We start the book with Jojo, a bit of a rebellious teen who’s keeping secrets. Her father, Omid, is a police officer, her mother Laurie, a 911 dispatcher. They work a lot of hours which leaves Jojo with a lot of free time. Laurie’s deepest fears are realized when it’s her daughter’s voice on the other end of the 911 line.
The hunt for her daughter doesn’t go on long, but when she is found, she isn’t alone. NFL star Kevin is in the house asleep and there’s a dead body not too far from where Jojo is found. She’s been drugged and raped, and Kevin is the prime suspect. But that would be too easy to end there. There are multiple suspects and you can’t trust anyone, especially the police.
But now Jojo’s friend Harper is missing. Her parents didn’t even know that they were hanging out again. They stopped being friends two years ago. Multiple secrets keep coming to light. The story is told through Laurie and Jojo so it’s nice to get alternating perspectives because Jojo is the one holding a lot of the secrets.
There was one major thing that kept this from being a 5-star read for me. Laurie had just gone through something major, and her co-worker Sarah declares “I think you have some kind of PTSD.” I’m not sure what she means by “some kind”, and I would think that anyone in the police department would know that you don’t get diagnosed for PTSD in 3 days. In fact, you have to have been suffering for 6 months before you can be diagnosed with it. Could she be suffering post-traumatic stress? Sure, but not post-traumatic stress disorder. The author then goes on to write Laurie having a conversation about PTSD, in which she says to herself “If she was going crazy, she wanted to know about it.” Which for me implies that people with PTSD are crazy. As a sufferer with PTSD, I appreciate it when authors include that in their books, but not so poorly, and not so offensively. It would be nice if the author took all of that out of the book completely.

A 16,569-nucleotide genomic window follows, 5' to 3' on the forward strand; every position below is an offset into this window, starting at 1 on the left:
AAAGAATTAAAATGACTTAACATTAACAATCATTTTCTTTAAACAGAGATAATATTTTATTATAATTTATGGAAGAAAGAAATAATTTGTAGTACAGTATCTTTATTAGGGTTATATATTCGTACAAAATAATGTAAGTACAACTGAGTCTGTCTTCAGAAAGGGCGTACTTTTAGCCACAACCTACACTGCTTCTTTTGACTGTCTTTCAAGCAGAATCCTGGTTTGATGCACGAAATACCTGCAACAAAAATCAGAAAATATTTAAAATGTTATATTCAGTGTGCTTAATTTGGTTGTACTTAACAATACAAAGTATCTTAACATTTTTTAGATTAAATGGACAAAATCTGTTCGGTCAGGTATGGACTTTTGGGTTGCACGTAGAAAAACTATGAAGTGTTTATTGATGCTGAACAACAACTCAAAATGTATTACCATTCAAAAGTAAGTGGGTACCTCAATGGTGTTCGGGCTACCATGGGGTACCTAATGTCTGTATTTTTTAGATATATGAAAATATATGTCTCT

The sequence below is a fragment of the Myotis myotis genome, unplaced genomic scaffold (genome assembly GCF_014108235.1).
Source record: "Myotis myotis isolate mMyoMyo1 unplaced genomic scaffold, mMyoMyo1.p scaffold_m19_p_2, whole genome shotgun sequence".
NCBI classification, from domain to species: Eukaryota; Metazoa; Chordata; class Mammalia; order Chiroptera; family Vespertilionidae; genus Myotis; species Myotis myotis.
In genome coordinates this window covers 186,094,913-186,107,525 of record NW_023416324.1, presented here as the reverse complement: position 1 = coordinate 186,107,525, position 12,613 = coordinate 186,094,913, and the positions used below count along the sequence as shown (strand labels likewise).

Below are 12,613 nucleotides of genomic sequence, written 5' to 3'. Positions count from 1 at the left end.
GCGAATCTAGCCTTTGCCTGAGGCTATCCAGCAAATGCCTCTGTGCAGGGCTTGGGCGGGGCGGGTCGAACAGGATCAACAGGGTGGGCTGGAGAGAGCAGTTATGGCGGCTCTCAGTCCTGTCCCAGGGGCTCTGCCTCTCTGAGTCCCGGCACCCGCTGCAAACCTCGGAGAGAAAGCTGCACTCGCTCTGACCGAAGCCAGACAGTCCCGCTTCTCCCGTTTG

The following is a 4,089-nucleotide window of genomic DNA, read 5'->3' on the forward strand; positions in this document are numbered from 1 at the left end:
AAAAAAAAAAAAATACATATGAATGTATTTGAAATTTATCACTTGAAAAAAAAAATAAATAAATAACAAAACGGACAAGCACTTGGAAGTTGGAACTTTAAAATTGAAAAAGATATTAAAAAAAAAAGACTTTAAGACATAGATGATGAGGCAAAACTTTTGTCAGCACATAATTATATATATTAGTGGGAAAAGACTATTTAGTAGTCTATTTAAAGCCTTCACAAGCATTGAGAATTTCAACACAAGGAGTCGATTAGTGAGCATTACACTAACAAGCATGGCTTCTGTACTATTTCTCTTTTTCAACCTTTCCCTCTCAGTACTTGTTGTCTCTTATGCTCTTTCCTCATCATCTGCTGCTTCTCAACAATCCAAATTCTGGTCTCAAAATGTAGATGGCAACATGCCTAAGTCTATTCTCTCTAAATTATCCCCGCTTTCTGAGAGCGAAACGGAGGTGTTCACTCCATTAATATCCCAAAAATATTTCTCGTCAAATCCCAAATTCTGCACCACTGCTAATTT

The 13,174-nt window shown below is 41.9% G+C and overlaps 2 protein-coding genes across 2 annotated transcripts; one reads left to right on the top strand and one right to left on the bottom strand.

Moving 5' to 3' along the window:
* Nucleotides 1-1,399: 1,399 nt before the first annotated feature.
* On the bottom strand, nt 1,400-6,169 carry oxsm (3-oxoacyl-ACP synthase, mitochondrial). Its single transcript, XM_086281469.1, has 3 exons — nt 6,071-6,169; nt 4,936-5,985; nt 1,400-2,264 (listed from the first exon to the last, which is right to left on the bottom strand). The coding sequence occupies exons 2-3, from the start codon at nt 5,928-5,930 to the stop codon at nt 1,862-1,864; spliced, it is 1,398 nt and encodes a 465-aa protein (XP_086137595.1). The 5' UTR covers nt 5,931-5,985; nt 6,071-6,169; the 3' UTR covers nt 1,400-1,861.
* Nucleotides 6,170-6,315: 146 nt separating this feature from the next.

Aside from the issue I have above, Stolen Things was very well-written, once the action started, it was non-stop, and once the secrets started to come to light, there were more of them at every turn. There was a constant stream of situations to keep the reader occupied. When Laurie felt she got one thing resolved, another popped up. It was a quick, non-stop action mystery-thriller.